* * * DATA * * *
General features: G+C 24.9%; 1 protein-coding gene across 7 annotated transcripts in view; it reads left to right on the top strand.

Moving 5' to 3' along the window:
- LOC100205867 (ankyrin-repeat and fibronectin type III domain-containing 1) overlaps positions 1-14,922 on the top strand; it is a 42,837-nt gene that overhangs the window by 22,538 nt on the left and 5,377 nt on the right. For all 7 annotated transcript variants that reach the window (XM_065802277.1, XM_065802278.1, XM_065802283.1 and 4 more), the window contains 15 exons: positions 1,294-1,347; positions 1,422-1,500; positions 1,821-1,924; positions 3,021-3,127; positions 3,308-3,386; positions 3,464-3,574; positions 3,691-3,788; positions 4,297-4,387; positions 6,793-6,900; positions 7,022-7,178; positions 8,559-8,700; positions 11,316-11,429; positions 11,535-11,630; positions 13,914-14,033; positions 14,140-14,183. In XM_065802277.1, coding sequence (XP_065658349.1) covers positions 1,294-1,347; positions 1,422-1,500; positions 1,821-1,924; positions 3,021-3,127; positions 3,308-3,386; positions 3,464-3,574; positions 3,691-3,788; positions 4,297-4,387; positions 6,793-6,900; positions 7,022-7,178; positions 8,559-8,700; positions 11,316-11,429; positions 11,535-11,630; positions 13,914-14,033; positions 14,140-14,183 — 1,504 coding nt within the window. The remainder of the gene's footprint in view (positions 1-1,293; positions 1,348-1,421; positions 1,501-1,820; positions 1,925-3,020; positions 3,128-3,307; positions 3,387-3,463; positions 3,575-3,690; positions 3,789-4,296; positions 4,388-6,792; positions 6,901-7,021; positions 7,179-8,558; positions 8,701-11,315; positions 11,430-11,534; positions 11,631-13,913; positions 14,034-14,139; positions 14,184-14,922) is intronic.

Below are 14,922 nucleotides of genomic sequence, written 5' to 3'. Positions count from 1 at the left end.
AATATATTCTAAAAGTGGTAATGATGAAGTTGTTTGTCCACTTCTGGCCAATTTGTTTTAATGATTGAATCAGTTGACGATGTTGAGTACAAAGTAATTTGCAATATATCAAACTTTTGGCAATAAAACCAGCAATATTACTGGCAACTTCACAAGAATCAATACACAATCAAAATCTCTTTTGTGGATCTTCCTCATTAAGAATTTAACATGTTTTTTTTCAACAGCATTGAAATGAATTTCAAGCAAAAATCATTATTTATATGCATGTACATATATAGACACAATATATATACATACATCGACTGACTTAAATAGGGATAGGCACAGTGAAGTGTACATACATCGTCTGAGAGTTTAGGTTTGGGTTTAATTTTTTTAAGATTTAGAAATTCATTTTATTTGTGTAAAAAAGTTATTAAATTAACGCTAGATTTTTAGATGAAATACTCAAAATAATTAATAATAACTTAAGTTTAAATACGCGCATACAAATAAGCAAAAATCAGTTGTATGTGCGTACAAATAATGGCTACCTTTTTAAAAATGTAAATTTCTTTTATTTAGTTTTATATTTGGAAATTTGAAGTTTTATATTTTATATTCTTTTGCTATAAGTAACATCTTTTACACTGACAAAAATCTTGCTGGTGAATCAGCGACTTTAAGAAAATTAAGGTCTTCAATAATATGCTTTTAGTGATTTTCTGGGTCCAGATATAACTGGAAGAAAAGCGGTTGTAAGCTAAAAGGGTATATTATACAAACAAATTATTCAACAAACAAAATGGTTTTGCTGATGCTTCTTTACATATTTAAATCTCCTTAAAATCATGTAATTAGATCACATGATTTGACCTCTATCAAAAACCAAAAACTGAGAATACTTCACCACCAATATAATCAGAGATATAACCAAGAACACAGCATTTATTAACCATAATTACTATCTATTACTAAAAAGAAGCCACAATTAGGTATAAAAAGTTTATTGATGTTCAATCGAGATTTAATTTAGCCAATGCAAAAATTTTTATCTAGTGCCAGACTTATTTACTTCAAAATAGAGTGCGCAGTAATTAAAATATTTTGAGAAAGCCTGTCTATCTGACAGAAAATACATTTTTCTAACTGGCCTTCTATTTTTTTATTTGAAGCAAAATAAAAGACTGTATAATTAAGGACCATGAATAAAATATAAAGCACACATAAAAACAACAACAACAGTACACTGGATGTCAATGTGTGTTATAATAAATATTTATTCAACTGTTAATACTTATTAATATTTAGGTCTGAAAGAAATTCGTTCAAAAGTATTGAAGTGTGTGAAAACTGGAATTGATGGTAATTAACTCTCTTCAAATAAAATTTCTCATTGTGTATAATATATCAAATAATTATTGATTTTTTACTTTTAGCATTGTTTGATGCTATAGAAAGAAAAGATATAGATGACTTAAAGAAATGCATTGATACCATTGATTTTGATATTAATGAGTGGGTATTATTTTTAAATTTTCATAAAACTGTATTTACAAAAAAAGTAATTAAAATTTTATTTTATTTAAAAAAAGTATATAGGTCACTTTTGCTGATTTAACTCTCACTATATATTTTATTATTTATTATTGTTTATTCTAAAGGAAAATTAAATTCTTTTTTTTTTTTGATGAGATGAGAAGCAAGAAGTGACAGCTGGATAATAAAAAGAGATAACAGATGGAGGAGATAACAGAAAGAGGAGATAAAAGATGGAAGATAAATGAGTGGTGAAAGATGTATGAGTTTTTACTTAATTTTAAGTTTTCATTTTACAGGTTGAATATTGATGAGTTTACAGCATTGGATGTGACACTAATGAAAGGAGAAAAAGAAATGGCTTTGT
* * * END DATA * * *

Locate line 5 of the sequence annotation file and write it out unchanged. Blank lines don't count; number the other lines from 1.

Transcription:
AATATATTCTAAAAGTGGTAATGATGAAGTTGTTTGTCCACTTCTGGCCAATTTGTTTTAATGATTGAATCAGTTGACGATGTTGAGTACAAAGTAATTTGCAATATATCAAACTTTTGGCAATAAAACCAGCAATATTACTGGCAACTTCACAAGAATCAATACACAATCAAAATCTCTTTTGTGGATCTTCCTCATTAAGAATTTAACATGTTTTTTTTCAACAGCATTGAAATGAATTTCAAGCAAAAATCATTATTTATATGCATGTACATATATAGACACAATATATATACATACATCGACTGACTTAAATAGGGATAGGCACAGTGAAGTGTACATACATCGTCTGAGAGTTTAGGTTTGGGTTTAATTTTTTTAAGATTTAGAAATTCATTTTATTTGTGTAAAAAAGTTATTAAATTAACGCTAGATTTTTAGATGAAATACTCAAAATAATTAATAATAACTTAAGTTTAAATACGCGCATACAAATAAGCAAAAATCAGTTGTATGTGCGTACAAATAATGGCTACCTTTTTAAAAATGTAAATTTCTTTTATTTAGTTTTATATTTGGAAATTTGAAGTTTTATATTTTATATTCTTTTGCTATAAGTAACATCTTTTACACTGACAAAAATCTTGCTGGTGAATCAGCGACTTTAAGAAAATTAAGGTCTTCAATAATATGCTTTTAGTGATTTTCTGGGTCCAGATATAACTGGAAGAAAAGCGGTTGTAAGCTAAAAGGGTATATTATACAAACAAATTATTCAACAAACAAAATGGTTTTGCTGATGCTTCTTTACATATTTAAATCTCCTTAAAATCATGTAATTAGATCACATGATTTGACCTCTATCAAAAACCAAAAACTGAGAATACTTCACCACCAATATAATCAGAGATATAACCAAGAACACAGCATTTATTAACCATAATTACTATCTATTACTAAAAAGAAGCCACAATTAGGTATAAAAAGTTTATTGATGTTCAATCGAGATTTAATTTAGCCAATGCAAAAATTTTTATCTAGTGCCAGACTTATTTACTTCAAAATAGAGTGCGCAGTAATTAAAATATTTTGAGAAAGCCTGTCTATCTGACAGAAAATACATTTTTCTAACTGGCCTTCTATTTTTTTATTTGAAGCAAAATAAAAGACTGTATAATTAAGGACCATGAATAAAATATAAAGCACACATAAAAACAACAACAACAGTACACTGGATGTCAATGTGTGTTATAATAAATATTTATTCAACTGTTAATACTTATTAATATTTAGGTCTGAAAGAAATTCGTTCAAAAGTATTGAAGTGTGTGAAAACTGGAATTGATGGTAATTAACTCTCTTCAAATAAAATTTCTCATTGTGTATAATATATCAAATAATTATTGATTTTTTACTTTTAGCATTGTTTGATGCTATAGAAAGAAAAGATATAGATGACTTAAAGAAATGCATTGATACCATTGATTTTGATATTAATGAGTGGGTATTATTTTTAAATTTTCATAAAACTGTATTTACAAAAAAAGTAATTAAAATTTTATTTTATTTAAAAAAAGTATATAGGTCACTTTTGCTGATTTAACTCTCACTATATATTTTATTATTTATTATTGTTTATTCTAAAGGAAAATTAAATTCTTTTTTTTTTTTGATGAGATGAGAAGCAAGAAGTGACAGCTGGATAATAAAAAGAGATAACAGATGGAGGAGATAACAGAAAGAGGAGATAAAAGATGGAAGATAAATGAGTGGTGAAAGATGTATGAGTTTTTACTTAATTTTAAGTTTTCATTTTACAGGTTGAATATTGATGAGTTTACAGCATTGGATGTGACACTAATGAAAGGAGAAAAAGAAATGGCTTTGT